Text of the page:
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​Cities' hunger for talent leads to false residency applications

More than 20 cities across China vying for competitive talent are issuing preferential policy packages, including lowering the threshold for registered residences, in hope of accelerating local development.

In the latest "brain gain" bid, Tianjin municipality issued an intellectual plan on May 16 allowing applicants with bachelor's degrees or higher from full-time universities to settle in the city, as long as they are below the age of 40.

By May 21, more than 5,800 people had already received residency permits from the coastal municipality.

"The number of visitors to our website exceed 300,000 on the first day the policy took effect, and hit 800,000 as of last Monday. Visits have been so substantial, it has far surpassed our expectations," said Yang Guang, director of Human Resources and the Social Security Bureau of Tianjin.

However, the bureau also noted that not everyone applying for Tianjin registered residences actually plan to settle there and contribute to its development.

Zhang Rui, a native of Jiyuan, Henan province, is among the applicants. Upon graduating from a top university in Sichuan province in 2015, he moved to Beijing, where residency registration is among the most difficult in the country to obtain. Like many migrants, Zhang has stayed in Beijing for several years, despite his official residence still being registered in his hometown.

So when he heard of the policies issued in Tianjin, Zhang immediately joined the legion of applicants, hoping to change his registration venue from his hometown to the municipality.

"I have to seize this opportunity," Zhang said, explaining that Tianjin has outperformed Jiyuan in many aspects, including public services and education. Besides, he added, it only takes half an hour by express train to get from Tianjin to Beijing.

Nevertheless, Zhang insisted that he will continue to stay in Beijing, where he has already established his own business, pays taxes and holds his social security identification.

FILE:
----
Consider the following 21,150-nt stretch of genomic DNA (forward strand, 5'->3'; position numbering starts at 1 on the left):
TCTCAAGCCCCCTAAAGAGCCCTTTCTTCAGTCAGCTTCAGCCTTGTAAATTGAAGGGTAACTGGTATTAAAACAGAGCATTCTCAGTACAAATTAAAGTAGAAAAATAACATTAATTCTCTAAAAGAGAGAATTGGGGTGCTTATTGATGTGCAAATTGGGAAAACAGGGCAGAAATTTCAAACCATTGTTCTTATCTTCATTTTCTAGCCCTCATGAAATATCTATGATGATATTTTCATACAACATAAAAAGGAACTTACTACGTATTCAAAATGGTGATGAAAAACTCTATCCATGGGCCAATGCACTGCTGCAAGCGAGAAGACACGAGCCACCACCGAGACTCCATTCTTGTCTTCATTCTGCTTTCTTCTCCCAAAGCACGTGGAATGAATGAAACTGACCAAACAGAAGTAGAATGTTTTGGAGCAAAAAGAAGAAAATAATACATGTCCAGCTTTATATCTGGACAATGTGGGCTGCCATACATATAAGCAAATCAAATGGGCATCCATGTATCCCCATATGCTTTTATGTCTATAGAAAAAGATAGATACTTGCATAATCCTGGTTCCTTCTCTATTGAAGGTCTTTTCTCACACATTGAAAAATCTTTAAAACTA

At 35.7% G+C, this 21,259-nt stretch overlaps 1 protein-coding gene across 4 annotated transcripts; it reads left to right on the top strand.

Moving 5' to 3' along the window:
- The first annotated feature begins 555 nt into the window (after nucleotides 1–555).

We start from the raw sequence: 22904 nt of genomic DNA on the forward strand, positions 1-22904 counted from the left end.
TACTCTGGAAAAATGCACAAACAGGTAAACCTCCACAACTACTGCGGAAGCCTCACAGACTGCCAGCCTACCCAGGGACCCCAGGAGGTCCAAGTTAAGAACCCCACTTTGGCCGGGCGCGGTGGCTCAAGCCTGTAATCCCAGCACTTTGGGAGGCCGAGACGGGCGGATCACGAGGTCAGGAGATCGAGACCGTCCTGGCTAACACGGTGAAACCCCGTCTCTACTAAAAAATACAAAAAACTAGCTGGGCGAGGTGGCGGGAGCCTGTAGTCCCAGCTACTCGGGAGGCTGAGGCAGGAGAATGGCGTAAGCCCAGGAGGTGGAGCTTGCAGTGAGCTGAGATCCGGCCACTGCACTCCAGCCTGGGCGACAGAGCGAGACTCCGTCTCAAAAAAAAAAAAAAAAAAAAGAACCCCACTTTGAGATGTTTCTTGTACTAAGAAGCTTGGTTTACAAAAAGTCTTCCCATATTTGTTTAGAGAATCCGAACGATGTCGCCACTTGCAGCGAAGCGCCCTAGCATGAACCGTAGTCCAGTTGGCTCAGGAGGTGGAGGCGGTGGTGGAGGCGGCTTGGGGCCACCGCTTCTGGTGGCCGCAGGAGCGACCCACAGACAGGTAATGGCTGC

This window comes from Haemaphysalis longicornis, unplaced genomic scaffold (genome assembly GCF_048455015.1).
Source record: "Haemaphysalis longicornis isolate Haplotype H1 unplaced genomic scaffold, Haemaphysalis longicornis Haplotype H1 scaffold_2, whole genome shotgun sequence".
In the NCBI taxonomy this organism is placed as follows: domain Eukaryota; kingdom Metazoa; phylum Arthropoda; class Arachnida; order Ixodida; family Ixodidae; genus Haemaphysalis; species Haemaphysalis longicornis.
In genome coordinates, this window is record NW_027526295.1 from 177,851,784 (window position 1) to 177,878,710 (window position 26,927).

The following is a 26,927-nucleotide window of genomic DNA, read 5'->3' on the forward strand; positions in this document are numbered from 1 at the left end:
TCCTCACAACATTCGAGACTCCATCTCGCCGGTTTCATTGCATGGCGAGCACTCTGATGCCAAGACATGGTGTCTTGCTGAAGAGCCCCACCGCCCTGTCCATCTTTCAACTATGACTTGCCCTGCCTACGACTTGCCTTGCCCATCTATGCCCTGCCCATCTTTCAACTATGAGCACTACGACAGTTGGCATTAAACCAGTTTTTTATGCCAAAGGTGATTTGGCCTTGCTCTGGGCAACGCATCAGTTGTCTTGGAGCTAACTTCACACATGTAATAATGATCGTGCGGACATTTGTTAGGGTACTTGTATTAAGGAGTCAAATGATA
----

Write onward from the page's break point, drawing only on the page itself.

"I won't give up my life in Beijing, even if I secure a registered residence in Tianjin," he said.

Zhang is not an exception.

According to China News Service, many people, regardless of their actual conditions, gain accreditation for registered residences through agencies, where their qualifications are considered purely ages and diplomas.

"We'll help you pass verification through a special channel, and hand you the government approval paper to acquire a registered residence," one agent recently told China News Service in a confidential interview. According to the agent, the cost of the service is 30,000 yuan (US$4,694) per case per person.

However, according to a local official of the Administrative Licensing Service Center in Tianjin's Ninghe District, people without social security identification registered in Tianjin are principally not allowed to get the city's residency permit.

"Even if they succeed in getting one, their qualifications may be nullified once the system discovers the loophole," the official said.Zhang Yi, a research fellow from the Institute of Social Development at the Chinese Academy of Social Sciences, said that registering the residence in one place while living in another is a model that may mislead demographic databases that are used to determine the distribution of public resources.

However, according to the researcher, it is imperative to reform the extant registration system because public resources should be distributed regardless of people's location. Residency permits should be issued as records of registration only, not used to categorize people into different groups for different public services, he added.

Source:china.org.cn  Editor:李芮

(Source_title:​Cities' hunger for talent leads to false residency applications)

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